SPRING HILL — Dr. Kim Domokos removed her surgical mask and took a deep breath of fresh air.
For two hours Friday, the veterinarian and a team of workers from the Florida SPCA had collected and evaluated more than 40 cats they had removed from a white mobile home on High Point Boulevard. They were told to expect roughly 65 cats but found nearly 80.
"It's like another world in there," Domokos said. "I'm going to have flashbacks in my nightmares."
For three years, neighbors say, Kristine Pacek's brood of felines grew. Then Pacek, 39, moved in December and left the cats behind. Neighbors complained that the odor wafting from the home forced them to stay indoors.
The Hernando County Sheriff's Office issued 65 citations, mostly for unlicensed and unvaccinated animals, and Pacek racked up $7,800 in fines. The Hernando County Health Department declared the home a public health hazard.
On Wednesday, the Sheriff's Office gave Pacek an ultimatum: Remove the cats by the end of the month or face the possibility of animal neglect or abuse charges.
SPCA Florida officials saw news reports and volunteered to remove the cats, check their health and ready them for adoption. Pacek signed over the animals to the group Friday with the agreement that the citations would be dismissed. She did not stay for the removal and couldn't be reached later for comment.
"She is very distraught that she has let it get to this point and she's having to give them up, but she's glad the animals are going to be taken care off," said Adam Lamb, the SPCA's director of medical services and animal care.
So is the Sheriff's Office, said Lt. Andrew Batchelder. The county's Animal Services shelter didn't have room for the animals.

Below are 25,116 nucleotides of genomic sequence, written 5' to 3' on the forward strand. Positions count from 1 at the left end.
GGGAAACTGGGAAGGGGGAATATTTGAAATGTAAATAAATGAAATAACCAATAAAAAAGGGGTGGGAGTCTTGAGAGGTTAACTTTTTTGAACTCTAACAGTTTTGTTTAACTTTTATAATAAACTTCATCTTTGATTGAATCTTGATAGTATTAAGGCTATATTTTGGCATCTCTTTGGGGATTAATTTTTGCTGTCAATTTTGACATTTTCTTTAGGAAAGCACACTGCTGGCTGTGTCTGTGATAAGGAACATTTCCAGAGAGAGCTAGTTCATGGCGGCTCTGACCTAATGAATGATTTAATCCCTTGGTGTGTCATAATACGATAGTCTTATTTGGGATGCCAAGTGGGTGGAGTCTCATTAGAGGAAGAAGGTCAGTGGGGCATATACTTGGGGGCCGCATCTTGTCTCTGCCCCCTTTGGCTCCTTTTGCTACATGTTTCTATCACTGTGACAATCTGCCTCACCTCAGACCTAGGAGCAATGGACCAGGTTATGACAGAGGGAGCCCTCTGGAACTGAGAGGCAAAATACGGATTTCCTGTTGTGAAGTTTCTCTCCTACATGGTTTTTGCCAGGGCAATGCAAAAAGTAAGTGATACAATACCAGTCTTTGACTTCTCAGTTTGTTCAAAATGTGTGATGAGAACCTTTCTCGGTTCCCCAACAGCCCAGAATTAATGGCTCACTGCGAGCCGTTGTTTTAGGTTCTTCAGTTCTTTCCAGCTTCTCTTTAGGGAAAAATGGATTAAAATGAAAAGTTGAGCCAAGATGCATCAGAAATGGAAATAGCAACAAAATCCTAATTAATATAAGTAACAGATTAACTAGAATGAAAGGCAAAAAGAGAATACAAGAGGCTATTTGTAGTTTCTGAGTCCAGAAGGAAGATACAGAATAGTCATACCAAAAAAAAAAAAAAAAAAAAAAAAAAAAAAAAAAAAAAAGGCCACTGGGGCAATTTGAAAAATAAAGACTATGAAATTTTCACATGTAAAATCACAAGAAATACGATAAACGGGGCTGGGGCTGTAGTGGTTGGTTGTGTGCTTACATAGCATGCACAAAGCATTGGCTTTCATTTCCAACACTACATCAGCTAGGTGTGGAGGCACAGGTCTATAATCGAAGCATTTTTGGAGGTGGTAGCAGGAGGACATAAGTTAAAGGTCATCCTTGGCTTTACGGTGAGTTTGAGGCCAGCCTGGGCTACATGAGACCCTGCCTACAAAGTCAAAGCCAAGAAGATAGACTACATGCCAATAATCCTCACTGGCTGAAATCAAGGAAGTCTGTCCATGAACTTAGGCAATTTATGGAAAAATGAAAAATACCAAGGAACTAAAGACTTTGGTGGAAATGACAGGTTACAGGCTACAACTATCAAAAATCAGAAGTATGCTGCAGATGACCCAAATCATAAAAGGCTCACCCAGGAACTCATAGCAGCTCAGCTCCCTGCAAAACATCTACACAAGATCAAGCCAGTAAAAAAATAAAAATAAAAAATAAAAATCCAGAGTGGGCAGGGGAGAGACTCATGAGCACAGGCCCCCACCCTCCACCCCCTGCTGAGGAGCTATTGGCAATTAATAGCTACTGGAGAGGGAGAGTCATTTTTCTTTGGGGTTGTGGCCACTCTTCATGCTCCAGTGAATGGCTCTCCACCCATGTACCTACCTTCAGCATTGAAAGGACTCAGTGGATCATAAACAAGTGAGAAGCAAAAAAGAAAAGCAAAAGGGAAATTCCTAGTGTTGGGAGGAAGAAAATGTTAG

"We could have taken a very different route by getting a court order to remove the animals, but our fear was the animals would have been put down" Batchelder said.
At 10:30 a.m., SPCA workers donned yellow smocks, surgical masks and blue booties and opened the home's door. The sound of pattering paws could be heard; then an overpowering stench filled the air.
Lamb called the conditions among the worst he has seen. Workers stepped carefully for fear of putting a foot through the exposed wooden subfloor saturated with urine and feces. Cats were hiding in the walls. At least one had died.
By noon, the workers had collected 42 cats, ranging from about 8 weeks to 10 years old. At least some were suffering from upper respiratory infections, dehydration and malnutrition, among other ailments, but were in better condition than expected, Lamb said.
The cats will be taken to the SPCA's Lakeland headquarters for a full evaluation. Some could be ready for adoption as soon as Sunday, Lamb said.
The cats that remained Friday were skittish or feral. The workers left food, water and fresh litter boxes. They will return daily and set traps on Monday.
Neighbors watching the removal unfold shook their heads in disbelief and smiled with relief.
Nancy Whitney-Conway, who lives behind the house, leaned over the metal carriers and tried to soothe the meowing rescuees.
"It's okay. This is good news, guys," Whitney-Conway said. "Be happy."